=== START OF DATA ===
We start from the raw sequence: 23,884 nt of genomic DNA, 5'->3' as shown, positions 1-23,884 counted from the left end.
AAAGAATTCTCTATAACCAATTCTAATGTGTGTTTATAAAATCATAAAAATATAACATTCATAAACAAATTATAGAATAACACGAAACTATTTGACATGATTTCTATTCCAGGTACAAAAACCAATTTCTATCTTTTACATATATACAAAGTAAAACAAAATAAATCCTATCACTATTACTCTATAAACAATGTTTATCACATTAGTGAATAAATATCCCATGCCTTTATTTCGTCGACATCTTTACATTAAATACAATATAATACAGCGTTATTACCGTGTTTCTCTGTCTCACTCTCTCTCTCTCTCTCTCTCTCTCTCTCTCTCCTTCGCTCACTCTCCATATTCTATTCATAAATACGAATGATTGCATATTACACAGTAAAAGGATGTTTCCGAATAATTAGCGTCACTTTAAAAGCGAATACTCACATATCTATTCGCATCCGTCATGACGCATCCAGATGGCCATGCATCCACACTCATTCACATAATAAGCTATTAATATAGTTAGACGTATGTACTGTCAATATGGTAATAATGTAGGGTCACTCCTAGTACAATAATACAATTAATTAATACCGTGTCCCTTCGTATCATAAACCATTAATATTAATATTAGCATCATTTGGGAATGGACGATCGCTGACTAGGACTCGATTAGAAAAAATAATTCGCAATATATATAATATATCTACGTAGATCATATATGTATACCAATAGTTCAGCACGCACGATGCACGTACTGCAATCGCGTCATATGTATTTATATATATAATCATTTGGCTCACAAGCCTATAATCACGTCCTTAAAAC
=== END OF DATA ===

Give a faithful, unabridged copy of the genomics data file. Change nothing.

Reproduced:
We start from the raw sequence: 23,884 nt of genomic DNA, 5'->3' as shown, positions 1-23,884 counted from the left end.
AAAGAATTCTCTATAACCAATTCTAATGTGTGTTTATAAAATCATAAAAATATAACATTCATAAACAAATTATAGAATAACACGAAACTATTTGACATGATTTCTATTCCAGGTACAAAAACCAATTTCTATCTTTTACATATATACAAAGTAAAACAAAATAAATCCTATCACTATTACTCTATAAACAATGTTTATCACATTAGTGAATAAATATCCCATGCCTTTATTTCGTCGACATCTTTACATTAAATACAATATAATACAGCGTTATTACCGTGTTTCTCTGTCTCACTCTCTCTCTCTCTCTCTCTCTCTCTCTCTCTCCTTCGCTCACTCTCCATATTCTATTCATAAATACGAATGATTGCATATTACACAGTAAAAGGATGTTTCCGAATAATTAGCGTCACTTTAAAAGCGAATACTCACATATCTATTCGCATCCGTCATGACGCATCCAGATGGCCATGCATCCACACTCATTCACATAATAAGCTATTAATATAGTTAGACGTATGTACTGTCAATATGGTAATAATGTAGGGTCACTCCTAGTACAATAATACAATTAATTAATACCGTGTCCCTTCGTATCATAAACCATTAATATTAATATTAGCATCATTTGGGAATGGACGATCGCTGACTAGGACTCGATTAGAAAAAATAATTCGCAATATATATAATATATCTACGTAGATCATATATGTATACCAATAGTTCAGCACGCACGATGCACGTACTGCAATCGCGTCATATGTATTTATATATATAATCATTTGGCTCACAAGCCTATAATCACGTCCTTAAAAC